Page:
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Royal New Zealand Navy hosts South West Pacific Regional Initiative

Line of Defence Magazine, Spring 2017

Participants of the inaugural meeting of the Heads of South West Pacific Maritime Forces, held in Auckland.Participants of the inaugural meeting of the Heads of South West Pacific Maritime Forces, held in Auckland.

 

Rapid evolution of maritime security threats and challenges demanding coordinated regional responses a driver for continued Heads of Maritime Forces meetings, writes Peter GreenerSenior Fellow at Victoria University Wellington’s Centre for Strategic Studies.

 

In April this year Defence chiefs from around the South Pacific, in identifying areas for increased cooperation, agreed to the holding of a meeting of Heads of Maritime Forces in Auckland later in the year aimed at enhancing regional maritime security. The inaugural meeting of the Heads of South West Pacific Maritime Forces took place on Auckland’s North Shore on 4 and 5 September.

Hosted by Rear Admiral John Martin of the Royal New Zealand Navy, along with Assistant Commissioner Mike Rusbatch from the New Zealand Police, the meeting brought together the heads of navies and law enforcement maritime agencies from across the region.

Represented at the meeting were maritime forces from the Cook Islands, Niue, Samoa, Tonga, Fiji, France, Solomon Islands, Papua New Guinea, Vanuatu, Australia and New Zealand. Attendance on day one was limited to the principals and their support staff, whilst day two saw the group joined by a wider audience of officials, academics and defence and police personnel.

The 2016 Defence White Paper noted that the “Government’s highest priority for the Defence Force is its ability to operate in New Zealand and its Exclusive Economic Zone, followed by the South Pacific and the Southern Ocean.” With regards to the South Pacific the White Paper observed that as global demand for fish stocks increases so too will the pressure on fisheries, with greater challenges anticipated in the areas of illegal, unregulated and unreported fishing.

It noted the economic impact on the region, where already the annual losses through such activities have been estimated at $400 million. The White Paper also highlighted transnational crime as a growing issue. Perhaps not surprisingly then, these topics were at the core of the concerns discussed by the principals over the two days of their meeting.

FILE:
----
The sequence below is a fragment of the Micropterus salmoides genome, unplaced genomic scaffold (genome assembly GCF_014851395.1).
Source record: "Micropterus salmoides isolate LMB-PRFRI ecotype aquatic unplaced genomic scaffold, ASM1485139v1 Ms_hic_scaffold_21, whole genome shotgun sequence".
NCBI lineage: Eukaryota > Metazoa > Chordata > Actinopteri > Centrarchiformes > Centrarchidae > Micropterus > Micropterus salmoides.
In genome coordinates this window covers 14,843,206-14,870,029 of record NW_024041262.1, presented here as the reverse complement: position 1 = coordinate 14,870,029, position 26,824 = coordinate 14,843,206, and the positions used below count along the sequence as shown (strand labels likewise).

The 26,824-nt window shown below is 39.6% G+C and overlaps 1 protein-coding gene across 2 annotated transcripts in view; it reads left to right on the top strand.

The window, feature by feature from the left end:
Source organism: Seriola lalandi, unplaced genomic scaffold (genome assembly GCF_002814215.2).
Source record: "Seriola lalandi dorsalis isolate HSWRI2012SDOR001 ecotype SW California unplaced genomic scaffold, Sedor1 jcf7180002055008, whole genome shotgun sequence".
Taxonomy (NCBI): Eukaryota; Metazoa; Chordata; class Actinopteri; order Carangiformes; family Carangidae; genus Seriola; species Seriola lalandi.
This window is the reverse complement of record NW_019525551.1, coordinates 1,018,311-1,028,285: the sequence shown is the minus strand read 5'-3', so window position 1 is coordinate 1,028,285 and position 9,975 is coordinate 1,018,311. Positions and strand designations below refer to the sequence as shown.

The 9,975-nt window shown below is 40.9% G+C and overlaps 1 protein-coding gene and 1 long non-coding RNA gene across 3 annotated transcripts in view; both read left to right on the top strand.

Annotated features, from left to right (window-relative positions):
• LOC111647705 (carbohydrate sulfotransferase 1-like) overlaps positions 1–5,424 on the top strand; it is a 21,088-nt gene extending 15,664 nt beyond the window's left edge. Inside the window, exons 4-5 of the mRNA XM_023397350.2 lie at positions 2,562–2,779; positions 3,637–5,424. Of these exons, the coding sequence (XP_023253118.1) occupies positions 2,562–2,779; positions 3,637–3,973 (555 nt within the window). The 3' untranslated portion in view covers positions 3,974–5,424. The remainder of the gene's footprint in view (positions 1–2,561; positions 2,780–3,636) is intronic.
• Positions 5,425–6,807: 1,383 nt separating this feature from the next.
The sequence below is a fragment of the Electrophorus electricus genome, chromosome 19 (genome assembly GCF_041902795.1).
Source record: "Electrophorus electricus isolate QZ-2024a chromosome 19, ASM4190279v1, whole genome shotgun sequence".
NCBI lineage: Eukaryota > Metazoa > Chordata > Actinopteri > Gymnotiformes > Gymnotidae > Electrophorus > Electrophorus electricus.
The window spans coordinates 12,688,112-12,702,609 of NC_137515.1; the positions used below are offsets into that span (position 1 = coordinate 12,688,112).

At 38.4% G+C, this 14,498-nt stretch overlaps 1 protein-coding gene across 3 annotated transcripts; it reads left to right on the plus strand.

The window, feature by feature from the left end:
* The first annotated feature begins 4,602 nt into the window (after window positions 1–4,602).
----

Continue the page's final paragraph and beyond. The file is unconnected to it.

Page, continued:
Whilst New Zealand itself has an Exclusive Economic Zone (EEZ) of more than four million square kilometers – one of the largest in the world – it also has responsibility in the South Pacific for the realm EEZs of Tokelau, Niue and the Cook Islands, together a further area of more than two and a half million square kilometers.

 

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The size of the challenge of policing the region is underscored when the eight million square kilometers of the other island nations’ EEZs are added.

In order for the New Zealand Defence Force to be able to operate effectively in the South Pacific, it is crucial that it is able to work together with other forces across the region. This meeting had a clear maritime focus and was aimed at increasing cooperation, trust and confidence between the heads of the member navies and maritime law enforcement agencies.

Rather than being a conference, this was a meeting where the principals of the maritime forces of the region had the opportunity not only to listen to experts who provided a New Zealand perspective of the region, but also to discuss at some length the challenges that impacted each of them in their own environment.

The first day therefore was focused on the principals, allowing an opportunity to discuss common concerns with regards to capability development, including personnel and training, and operational demands.

The second day had a broader regional focus and common themes were identified. In addition to fisheries resource protection and transnational organised crime and illegal migration, these included search and rescue; the security of EEZs; maritime terrorism; climate change, and humanitarian aid and disaster relief.

Strengthening partnerships, implementing co-coordinated responses and building capacity were seen as key elements in responding to the challenges facing the region.

Until this meeting there had not been a forum providing the principals a place to further relationships and engage with regional issues – of particular importance given the rapid evolution of maritime security threats and challenges that demand coordinated regional responses.

Captain Humphrey Tawake, Chief of the Republic of Fiji Navy said it presented a significant opportunity to discuss common security issues around one table.

Given the success of this inaugural gathering it was resolved that the Heads of South West Pacific Maritime Forces meeting will continue on an annual basis, hosted in turn by its members.

 

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